Thursday, May 15, 2008

Guest Blogger #2: A West Virginian goes to the West Virginian Obama Rally! (Televised, therefore relevant)

A press release the Obama campaign randomly emailed me: "Today former Mountaineer Quarterback Major Harris and current Quarterback Pat White announced their support for Senator Barack Obama for president. Both have achieved legendary status in the hearts and minds of Mountaineer fans across the state of West Virginia."

Daily News's headline after the WV primary: HIL BILLY WIN

So again I'm using a guest to do my dirty work. My mom happened to go to the Obama rally Monday, right before he lost West Virginia. Don't worry, my writing will resume next week with a scathing report of Paula's Party, including a special celebrity guest who got weirdly close with my girlfriend without having any idea who she is. Anyway, here's mom and Obama:

Waiting Line time to pick up tickets: Maybe two minutes. I was able to order will-call tickets the night before since I was from "out of town". All of the "local" tickets were gone. [Ed's note: the speech took place in the Civic Center in Charleston, about 50 miles away from our town, Huntington.]

Security: Again, not much of a wait. I had to surrender my Coca Cola umbrella to a table of fellow umbrellas (no claim check, just faith that it would be there when I came out.) The airport type scanners were like those I recall from going to a John Kerry rally, which I guess was four years ago. The uniformed presence was pretty deep, including bomb squad specialists. On the drive back to work afterward, an AWACS plane flew overhead.

On the way into the Civic Center we had passed a multitude of button, poster and Tee shirt vendors. Sometime in the distant past, campaign buttons were free. As we entered the arena, we did find free buttons and literature from the Veterans for Obama for President. Veteran affairs and benefits would prove to be the focus of Obama's message. Since we had white tickets instead of the more desirable blue veterans tickets, we had seats toward the rear of the Civic Center, folding chair seats, that were padded and comfortable as far as folding chairs go. We were seated by 10:45 and the talk was scheduled for 12:15, so there was plenty of time to look around.

Our seats were right on the aisle, next to the press section. I watched one camera man slouch in his seat and slide into a nap. A young woman with the press group dug through her backpack, methodically applied moisturizer and then with the help of a mirror completed the rest of her makeup routine. The camera man awoke and trained his camera on a man on a two step ladder who I assume was his reporter. The reporter stood there for a very long time, his microphone positioned just so, about mid-chest height. Every once in a while he would adjust it just a little bit. He wasn't speaking into the mic, so I can only guess his motivation. Balance practice? Meditation? Some type of isometric exercise? The local TV press was on the far side; I assume the cluster near us traveled with the campaign and they all looked tired and bored.

By 11:00 all the white ticket seats were full and people continued to come in. My husband never misses an opportunity to talk to those around him, so he had lots of conversations, including one with one of Obama's press people. I worried that I would have to fight to defend his chair, because he was in and out of it a bit, but people were polite and respectful of a purse-saved seat. There were a few chants from the crowd but they really didn't gain much momentum. The first was "Yes we Can!", but I must confess I thought they were saying "Let's go Herd!" It was difficult to make out the words. [Ed's note: "Let's go Herd!" is a chant usually heard at Marshall University sporting events.]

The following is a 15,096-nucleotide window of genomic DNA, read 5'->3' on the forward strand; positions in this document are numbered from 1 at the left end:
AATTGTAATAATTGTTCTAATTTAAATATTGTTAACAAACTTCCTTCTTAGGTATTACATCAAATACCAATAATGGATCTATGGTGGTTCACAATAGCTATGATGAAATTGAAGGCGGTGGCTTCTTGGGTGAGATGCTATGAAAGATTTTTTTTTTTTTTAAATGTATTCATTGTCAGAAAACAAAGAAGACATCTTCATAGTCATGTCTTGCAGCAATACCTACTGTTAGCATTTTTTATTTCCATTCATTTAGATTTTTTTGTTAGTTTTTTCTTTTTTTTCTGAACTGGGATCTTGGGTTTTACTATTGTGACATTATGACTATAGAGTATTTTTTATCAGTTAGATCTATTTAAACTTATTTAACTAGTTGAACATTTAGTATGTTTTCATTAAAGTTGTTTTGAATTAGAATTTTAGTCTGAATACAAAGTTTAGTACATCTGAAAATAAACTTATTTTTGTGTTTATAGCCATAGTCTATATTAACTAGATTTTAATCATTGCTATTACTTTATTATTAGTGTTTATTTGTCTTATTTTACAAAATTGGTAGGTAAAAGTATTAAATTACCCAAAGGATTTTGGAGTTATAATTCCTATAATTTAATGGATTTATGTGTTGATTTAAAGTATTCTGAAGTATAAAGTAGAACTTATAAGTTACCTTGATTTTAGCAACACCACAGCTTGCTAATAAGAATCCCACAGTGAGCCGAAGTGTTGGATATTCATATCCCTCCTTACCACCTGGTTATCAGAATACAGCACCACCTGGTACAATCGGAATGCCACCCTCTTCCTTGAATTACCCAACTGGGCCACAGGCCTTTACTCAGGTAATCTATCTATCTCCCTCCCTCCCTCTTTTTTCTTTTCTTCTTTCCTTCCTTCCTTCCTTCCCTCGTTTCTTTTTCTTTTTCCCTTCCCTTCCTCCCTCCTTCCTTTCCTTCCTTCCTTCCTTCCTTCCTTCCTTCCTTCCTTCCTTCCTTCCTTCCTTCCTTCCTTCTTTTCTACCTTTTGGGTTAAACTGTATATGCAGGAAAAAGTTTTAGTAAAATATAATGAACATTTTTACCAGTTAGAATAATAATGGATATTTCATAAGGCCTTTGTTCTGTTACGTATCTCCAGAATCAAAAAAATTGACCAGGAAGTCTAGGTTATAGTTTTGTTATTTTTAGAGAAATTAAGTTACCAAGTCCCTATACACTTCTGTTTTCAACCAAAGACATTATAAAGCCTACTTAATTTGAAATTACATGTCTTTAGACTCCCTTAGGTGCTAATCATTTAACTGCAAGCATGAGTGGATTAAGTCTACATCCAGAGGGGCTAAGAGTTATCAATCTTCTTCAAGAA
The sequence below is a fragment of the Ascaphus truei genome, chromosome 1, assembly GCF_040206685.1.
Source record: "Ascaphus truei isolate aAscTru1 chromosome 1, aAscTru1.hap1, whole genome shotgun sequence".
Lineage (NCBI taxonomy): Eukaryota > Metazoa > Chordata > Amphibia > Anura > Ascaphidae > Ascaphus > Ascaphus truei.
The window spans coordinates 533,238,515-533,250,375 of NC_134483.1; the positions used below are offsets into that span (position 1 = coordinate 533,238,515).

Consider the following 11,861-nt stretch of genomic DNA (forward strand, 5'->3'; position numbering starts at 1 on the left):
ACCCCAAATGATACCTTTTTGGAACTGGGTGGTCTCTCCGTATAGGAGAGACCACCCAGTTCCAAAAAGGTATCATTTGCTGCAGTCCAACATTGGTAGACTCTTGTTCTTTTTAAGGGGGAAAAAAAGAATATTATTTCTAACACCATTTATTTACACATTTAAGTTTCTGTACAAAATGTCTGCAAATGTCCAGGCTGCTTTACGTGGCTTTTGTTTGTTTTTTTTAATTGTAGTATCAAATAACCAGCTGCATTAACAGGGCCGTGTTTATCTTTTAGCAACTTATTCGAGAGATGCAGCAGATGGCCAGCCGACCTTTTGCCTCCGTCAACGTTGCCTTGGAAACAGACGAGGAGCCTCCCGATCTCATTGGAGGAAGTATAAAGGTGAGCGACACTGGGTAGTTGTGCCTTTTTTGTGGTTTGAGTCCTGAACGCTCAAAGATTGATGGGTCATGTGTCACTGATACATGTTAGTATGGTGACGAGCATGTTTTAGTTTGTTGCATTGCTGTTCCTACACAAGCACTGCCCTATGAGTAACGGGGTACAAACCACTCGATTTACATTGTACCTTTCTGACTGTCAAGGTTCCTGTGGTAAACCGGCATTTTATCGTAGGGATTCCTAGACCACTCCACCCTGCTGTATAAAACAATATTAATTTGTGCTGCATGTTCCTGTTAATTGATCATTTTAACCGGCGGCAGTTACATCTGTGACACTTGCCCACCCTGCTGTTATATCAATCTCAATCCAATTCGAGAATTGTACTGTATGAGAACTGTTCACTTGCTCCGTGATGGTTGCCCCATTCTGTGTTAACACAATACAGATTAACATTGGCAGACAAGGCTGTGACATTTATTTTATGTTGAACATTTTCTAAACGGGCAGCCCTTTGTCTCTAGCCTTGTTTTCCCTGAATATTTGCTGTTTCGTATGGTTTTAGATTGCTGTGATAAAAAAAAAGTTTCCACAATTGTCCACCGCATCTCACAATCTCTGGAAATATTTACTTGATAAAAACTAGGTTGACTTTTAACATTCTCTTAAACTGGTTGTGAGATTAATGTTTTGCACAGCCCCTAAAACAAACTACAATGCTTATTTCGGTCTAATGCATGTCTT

The warm up:
Finally a little bit after noon a man came up to the mic and said something to the effect of "testing, testing," to which the crowd responded with cheers and applause. You have to remember we had been sitting there for an hour and a half and this was the most exciting thing that had happened so far. Senator Jay Rockefeller came out next and gave a glowing endorsement introduction. With the audience on their feet, Barack Obama took the stage.

Obama's speech in Charleston. Let me warn you that it's 20 minute long.

At this point I could see nothing at all, being somewhat height challenged and I was grateful when Obama invited everyone to take their seats. With some head bobbing on my part I was able to see him most of the time that he spoke. His talk was largely about Veterans and improving Veterans' programs. When he did say that he was grateful to see so many supporters in light of the fact that Hillary was likely going to be the winner in West Virginia, the audience booed loudly. Obama made a point of taking a jab at a McCain stance on some Veterans issue. The point made was that he was running against John McCain, not Hillary Clinton.
I wanted to write that he was very eloquent, but I've since read that somehow that is an insulting thing to say, somehow implying that it unexpected or surprising that he is an eloquent speaker. Nevertheless, I found him to be compelling. He also looked tired.

Exiting the Civic Center was orderly. And I was pleasantly surprised to be reunited with my Coke umbrella, lying on the table with hundreds of other umbrellas, right where I had left it.

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